Underneath all the festivities, however, lie the twin menaces of the holiday season, gnawing at the back of our minds and causing us (or at least me) to fret to the point that we do stupid things, like lose our cell phones in the Mendards parking lot and leave the house wearing two different colored socks. For the past six-ish weeks, I've been wholy preoccupied by the holiday struggles of a) what do I buy and b) how the h*%# will I wrap it? Laugh if you will, but I can't be the only one driven to distraction by gift giving. I just can't.
Time for Christmas shopping has to come from somewhere, and for me, that time pulled me out of the stand and into the store. On the few rare occasions I made it out, I found myself furtively searching Amazon and Etsy on my phone instead of doing my job and actually watching the woods. Thankfully, one gift was a no-brainer, and even though I knew way back in November that I would be making this purchase, it was the one I waited longest to get, slipping just under the wire to bring it home on December 22nd. And once again, it was my bow shop guy that helped make it happen.
You've read in previous stories about my sister, The Sidekick (see this story, and also this one). As I have fallen more in love with archery, I've taken her along for the ride. From turkey hunting, to target courses, and finally to deer season, Samantha has been by my side, not only cheering me on but also being pretty damn good company. She has carried my pack, recorded scores, and even worked the slate call and binoculars for me. This past fall, she started commenting on how she wanted a bow of her own, and I was going to make that happen for her, no matter what. Greg at Crooked Creek Outdoors picked out the perfect bow, a sweet little red Genesis that we fitted with a whisker biscuit and D loop to help give her stability. Her arrows were just like my beginners, fletched with two orange and one yellow, and some field tips, judo points, and a paper target finished the package. I think I smiled more bringing home her bow than when I took home my first one, but I would need a second opinion on that for sure.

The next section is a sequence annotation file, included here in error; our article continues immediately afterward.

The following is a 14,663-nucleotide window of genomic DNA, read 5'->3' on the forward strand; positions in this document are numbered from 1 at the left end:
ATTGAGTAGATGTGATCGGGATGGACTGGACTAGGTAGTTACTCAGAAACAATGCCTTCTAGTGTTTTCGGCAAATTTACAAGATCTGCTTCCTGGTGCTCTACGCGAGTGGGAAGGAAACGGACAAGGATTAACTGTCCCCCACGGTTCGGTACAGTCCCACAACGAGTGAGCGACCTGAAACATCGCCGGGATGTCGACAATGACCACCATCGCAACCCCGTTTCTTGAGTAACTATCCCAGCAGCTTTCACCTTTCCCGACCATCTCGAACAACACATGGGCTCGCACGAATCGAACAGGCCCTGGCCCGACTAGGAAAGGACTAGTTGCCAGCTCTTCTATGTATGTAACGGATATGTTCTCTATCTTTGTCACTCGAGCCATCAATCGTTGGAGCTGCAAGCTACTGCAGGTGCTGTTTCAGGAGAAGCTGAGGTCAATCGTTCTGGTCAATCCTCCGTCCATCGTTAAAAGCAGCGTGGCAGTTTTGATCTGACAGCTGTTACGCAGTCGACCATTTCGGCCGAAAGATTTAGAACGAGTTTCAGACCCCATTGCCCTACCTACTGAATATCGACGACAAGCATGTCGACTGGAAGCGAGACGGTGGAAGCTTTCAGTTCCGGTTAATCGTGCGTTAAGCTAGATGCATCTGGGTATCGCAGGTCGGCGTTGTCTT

For me, the wind-up of gift giving is just as much fun as the pitch. The delivery of The Gift began on Christmas Eve, also known to almost everyone in McDonough County as "Sammy's Birthday." Her birthday is a big deal; she starts counting down the days until the next one right around the time the room goes dark after she blows out her candles. The wind-up began as she opened her birthday present; a pink-and-purple Nerf bow, complete with two screamer arrows and one suction cup projectile. She was nice enough to look at it for a minute before saying "sister, this is for kids," gently pointing to the photos on the packaging of ten year olds flinging foam arrows from the plastic limbs. I reassured her that it was perfect for her, and it would afford her a chance to practice shooting, just like me. I watched as she sucked up her disappointment and took her "bow" to the hallway, taking shots at a post-it note taped to the back of the guest room door. I almost cracked under the pressure as she solemnly drew back and released, arrow whistling past my head. Almost.
Wind-up completed, I started the delivery Christmas day. All the trappings for her real bow were carefully wrapped, and I started doling them out carefully throughout the afternoon. Arm guard, hip quiver, judo points, and release were all opened and tried on as I reminded her that they were for her practice bow. Thank goodness I don't lie to her often, and she didn't doubt me once (or she is getting better at reading and deceiving me). The coup de gras happened as my parents opened their very last gift, and I told Samantha to grab something for me from under her bed. We all pulled up cameras as she fumbled around, slowly drawing out one final package, the most special one of all. Her face went from confusion to joy in an instant, and she held up her prize with the biggest smile of all, right in front of the little Christmas tree in her room. Norman Rockwell couldn't have painted a prettier scene.
Bowhunting has been my activity alone for more than a year now, However, as she strapped on her release and nocked her first arrow, Samantha moved from my sidekick to my partner. Now archery is a thing we can do together, as we did the next chilly afternoon as she took aim and smoked her first target, a little milk jug from 15 yards. She's so serious as her arm shakes to find steady, her muscles learning the new task of drawing and firing. She punches the trigger pretty bad right now, but I think we can work on it. Her fingers were cold as ice when I pulled the plug on her first practice session, but her smile could have lit up a room. I hope the archery world is ready for Samantha, because she's been ready for a while.